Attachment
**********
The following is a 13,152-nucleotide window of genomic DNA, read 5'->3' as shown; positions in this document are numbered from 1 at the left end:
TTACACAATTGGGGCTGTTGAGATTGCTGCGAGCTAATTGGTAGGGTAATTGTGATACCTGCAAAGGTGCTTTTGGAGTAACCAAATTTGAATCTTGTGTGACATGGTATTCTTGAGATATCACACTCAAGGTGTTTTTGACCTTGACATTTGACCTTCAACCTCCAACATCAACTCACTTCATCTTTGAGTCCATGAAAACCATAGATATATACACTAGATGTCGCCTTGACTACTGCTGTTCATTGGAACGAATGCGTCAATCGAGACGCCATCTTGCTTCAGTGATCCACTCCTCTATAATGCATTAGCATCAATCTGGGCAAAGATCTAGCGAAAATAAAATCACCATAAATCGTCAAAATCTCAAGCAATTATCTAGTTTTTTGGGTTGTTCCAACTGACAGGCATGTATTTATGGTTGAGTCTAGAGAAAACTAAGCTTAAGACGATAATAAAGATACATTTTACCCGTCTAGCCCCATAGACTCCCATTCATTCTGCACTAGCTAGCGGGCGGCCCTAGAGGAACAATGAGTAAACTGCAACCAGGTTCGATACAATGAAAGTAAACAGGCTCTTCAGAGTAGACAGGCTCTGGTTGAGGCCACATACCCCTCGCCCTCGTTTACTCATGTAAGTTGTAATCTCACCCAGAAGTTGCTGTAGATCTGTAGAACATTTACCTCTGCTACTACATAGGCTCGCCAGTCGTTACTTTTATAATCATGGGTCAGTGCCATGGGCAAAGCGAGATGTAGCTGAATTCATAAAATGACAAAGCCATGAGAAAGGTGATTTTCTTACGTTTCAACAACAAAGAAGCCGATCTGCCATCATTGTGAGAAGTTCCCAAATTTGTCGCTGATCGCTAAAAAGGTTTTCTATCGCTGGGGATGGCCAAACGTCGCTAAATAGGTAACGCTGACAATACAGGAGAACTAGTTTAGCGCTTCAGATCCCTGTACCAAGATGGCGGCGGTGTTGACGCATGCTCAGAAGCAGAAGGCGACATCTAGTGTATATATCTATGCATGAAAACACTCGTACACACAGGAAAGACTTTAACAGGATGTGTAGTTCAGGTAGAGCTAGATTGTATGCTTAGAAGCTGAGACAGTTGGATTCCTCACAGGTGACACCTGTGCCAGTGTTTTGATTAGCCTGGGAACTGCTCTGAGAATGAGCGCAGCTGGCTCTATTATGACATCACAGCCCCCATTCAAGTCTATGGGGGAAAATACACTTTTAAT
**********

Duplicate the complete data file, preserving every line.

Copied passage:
The following is a 13,152-nucleotide window of genomic DNA, read 5'->3' as shown; positions in this document are numbered from 1 at the left end:
TTACACAATTGGGGCTGTTGAGATTGCTGCGAGCTAATTGGTAGGGTAATTGTGATACCTGCAAAGGTGCTTTTGGAGTAACCAAATTTGAATCTTGTGTGACATGGTATTCTTGAGATATCACACTCAAGGTGTTTTTGACCTTGACATTTGACCTTCAACCTCCAACATCAACTCACTTCATCTTTGAGTCCATGAAAACCATAGATATATACACTAGATGTCGCCTTGACTACTGCTGTTCATTGGAACGAATGCGTCAATCGAGACGCCATCTTGCTTCAGTGATCCACTCCTCTATAATGCATTAGCATCAATCTGGGCAAAGATCTAGCGAAAATAAAATCACCATAAATCGTCAAAATCTCAAGCAATTATCTAGTTTTTTGGGTTGTTCCAACTGACAGGCATGTATTTATGGTTGAGTCTAGAGAAAACTAAGCTTAAGACGATAATAAAGATACATTTTACCCGTCTAGCCCCATAGACTCCCATTCATTCTGCACTAGCTAGCGGGCGGCCCTAGAGGAACAATGAGTAAACTGCAACCAGGTTCGATACAATGAAAGTAAACAGGCTCTTCAGAGTAGACAGGCTCTGGTTGAGGCCACATACCCCTCGCCCTCGTTTACTCATGTAAGTTGTAATCTCACCCAGAAGTTGCTGTAGATCTGTAGAACATTTACCTCTGCTACTACATAGGCTCGCCAGTCGTTACTTTTATAATCATGGGTCAGTGCCATGGGCAAAGCGAGATGTAGCTGAATTCATAAAATGACAAAGCCATGAGAAAGGTGATTTTCTTACGTTTCAACAACAAAGAAGCCGATCTGCCATCATTGTGAGAAGTTCCCAAATTTGTCGCTGATCGCTAAAAAGGTTTTCTATCGCTGGGGATGGCCAAACGTCGCTAAATAGGTAACGCTGACAATACAGGAGAACTAGTTTAGCGCTTCAGATCCCTGTACCAAGATGGCGGCGGTGTTGACGCATGCTCAGAAGCAGAAGGCGACATCTAGTGTATATATCTATGCATGAAAACACTCGTACACACAGGAAAGACTTTAACAGGATGTGTAGTTCAGGTAGAGCTAGATTGTATGCTTAGAAGCTGAGACAGTTGGATTCCTCACAGGTGACACCTGTGCCAGTGTTTTGATTAGCCTGGGAACTGCTCTGAGAATGAGCGCAGCTGGCTCTATTATGACATCACAGCCCCCATTCAAGTCTATGGGGGAAAATACACTTTTAAT